Failed Software Implementation: Is It Your Company, Bad Luck or Fraud?

This article appeared in the December 2020 issue of MiMfg Magazine. Read the full issue and find past issues online.

Michigan manufacturers depend on expensive software to streamline operations, keep up with regulatory requirements and ensure that employees in multiple locations can seamlessly collaborate to accomplish tasks. While enterprise software can bring increased efficiencies and profits across an organization, implementations are costly, complex, time consuming, daunting and sometimes do not go as planned.

If you’ve ever been through a costly software implementation, the scenarios below may look familiar which leads to the question, “whose fault is it when something goes wrong?”

Failed Implementation: Is it my Company?

When a costly software implementation does not go smoothly, software companies typically point fingers at the customer — commonly complaining that the client’s staff is not competent, management overestimated the utility of the product or management is keeping the software company from completing implementation. Software engineers may also advise that everything works fine and the manufacturer should just “invest” more money to have implementation professionals do all of the work. These complaints can be valid but manufacturers should take a close look at the true cause of any delay.

What If it’s Not the Company’s Fault?

In pursuit of profits, some software companies oversell products or implementation services that will never deliver the anticipated value for the time and money invested. Some software companies sell themselves as having Michigan offices dedicated to providing on-site help for complex manufacturing enterprises only to staff the job with a rotating cast of remote, marginally qualified “engineers.” We have experienced horror stories of manufacturers spending many months in “pre-sales” discussions — carefully vetting the software product and explaining its needs — only to have the software company send an entirely different team of implementers after the contract is signed, who have no idea what was sold. When this happens and the implementation is delayed, manufacturers have the option of trying to negotiate a price discount or, in egregious cases, suing.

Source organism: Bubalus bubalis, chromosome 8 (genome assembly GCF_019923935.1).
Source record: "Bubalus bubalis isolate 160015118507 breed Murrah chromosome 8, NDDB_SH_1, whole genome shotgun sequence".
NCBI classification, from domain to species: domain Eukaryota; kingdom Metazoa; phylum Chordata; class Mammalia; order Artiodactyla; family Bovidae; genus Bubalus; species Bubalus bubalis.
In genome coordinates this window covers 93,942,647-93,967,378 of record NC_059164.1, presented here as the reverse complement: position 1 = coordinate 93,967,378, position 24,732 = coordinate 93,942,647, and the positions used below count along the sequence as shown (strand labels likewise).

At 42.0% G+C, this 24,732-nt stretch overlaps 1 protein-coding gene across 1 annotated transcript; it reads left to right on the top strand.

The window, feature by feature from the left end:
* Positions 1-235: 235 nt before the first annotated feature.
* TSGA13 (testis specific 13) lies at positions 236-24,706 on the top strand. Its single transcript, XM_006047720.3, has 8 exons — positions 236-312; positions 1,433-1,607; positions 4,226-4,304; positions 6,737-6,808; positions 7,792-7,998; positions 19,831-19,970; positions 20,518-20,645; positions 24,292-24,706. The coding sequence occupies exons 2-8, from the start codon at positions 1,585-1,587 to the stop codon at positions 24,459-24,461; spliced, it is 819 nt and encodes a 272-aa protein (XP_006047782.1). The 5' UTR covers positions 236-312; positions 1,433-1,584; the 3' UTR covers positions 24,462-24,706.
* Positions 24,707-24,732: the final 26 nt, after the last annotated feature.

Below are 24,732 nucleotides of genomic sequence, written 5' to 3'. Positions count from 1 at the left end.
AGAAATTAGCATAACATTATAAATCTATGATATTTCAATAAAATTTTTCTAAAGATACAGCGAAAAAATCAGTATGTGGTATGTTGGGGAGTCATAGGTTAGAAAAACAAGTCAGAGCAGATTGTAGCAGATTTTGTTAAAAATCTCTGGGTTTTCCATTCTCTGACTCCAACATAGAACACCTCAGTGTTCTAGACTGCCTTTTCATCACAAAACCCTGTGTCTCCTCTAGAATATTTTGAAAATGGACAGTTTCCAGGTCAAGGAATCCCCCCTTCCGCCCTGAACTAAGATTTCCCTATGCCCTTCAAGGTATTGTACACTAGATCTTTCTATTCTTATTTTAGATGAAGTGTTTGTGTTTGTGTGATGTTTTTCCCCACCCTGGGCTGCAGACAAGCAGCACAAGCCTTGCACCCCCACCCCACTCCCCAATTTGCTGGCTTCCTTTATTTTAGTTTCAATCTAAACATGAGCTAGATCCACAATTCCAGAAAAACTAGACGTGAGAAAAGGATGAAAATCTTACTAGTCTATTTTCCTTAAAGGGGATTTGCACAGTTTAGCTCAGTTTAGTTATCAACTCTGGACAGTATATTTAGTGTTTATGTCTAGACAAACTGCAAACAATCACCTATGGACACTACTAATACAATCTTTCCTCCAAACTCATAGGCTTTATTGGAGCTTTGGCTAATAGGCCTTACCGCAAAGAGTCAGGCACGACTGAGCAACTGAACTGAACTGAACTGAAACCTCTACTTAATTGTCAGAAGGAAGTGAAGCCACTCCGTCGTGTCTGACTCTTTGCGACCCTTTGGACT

Big Tech: Nothing is Our Fault

Software companies often have armies of lawyers who prepare extensive contracts that attempt to exculpate software companies from even the worst misconduct. Software professionals are not licensed in Michigan, so even if the capabilities of the product are misrepresented, a malpractice claim is not an option. But even the best contracts cannot be used to shield companies from blatant misrepresentations, and Michigan courts are increasingly receptive to such claims.

Fraud v. Not Fraud: How to Tell

Michigan law recognizes a type of fraud that occurs when the seller deprives the buyer of the ability to make an informed choice — but that line is a fine one. For example, if a manufacturer was told that certain software would help streamline accounting functions but it does not work quite as expected, that is probably not fraud. If, on the other hand, a manufacturer told the software company that it needed certain software to work within its accounting and payroll systems, and the software company falsely assured it would, the manufacturer may have been defrauded.

If a manufacturer finds itself in a failed or failing software implementation, it is important to understand that there are options. Attorneys well versed in these highly complex cases can help to determine who was at fault and your legal options.

About the Authors

Sara MacWilliamsSara MacWilliams is a business attorney based in Bloomfield Hills who represents Michigan manufacturers in a variety of software malfeasance cases. She may be reached at


Derek HowardDerek Howard is a Bloomfield Hills-based business attorney representing Michigan manufacturers in a variety of software malfeasance cases. He may be reached at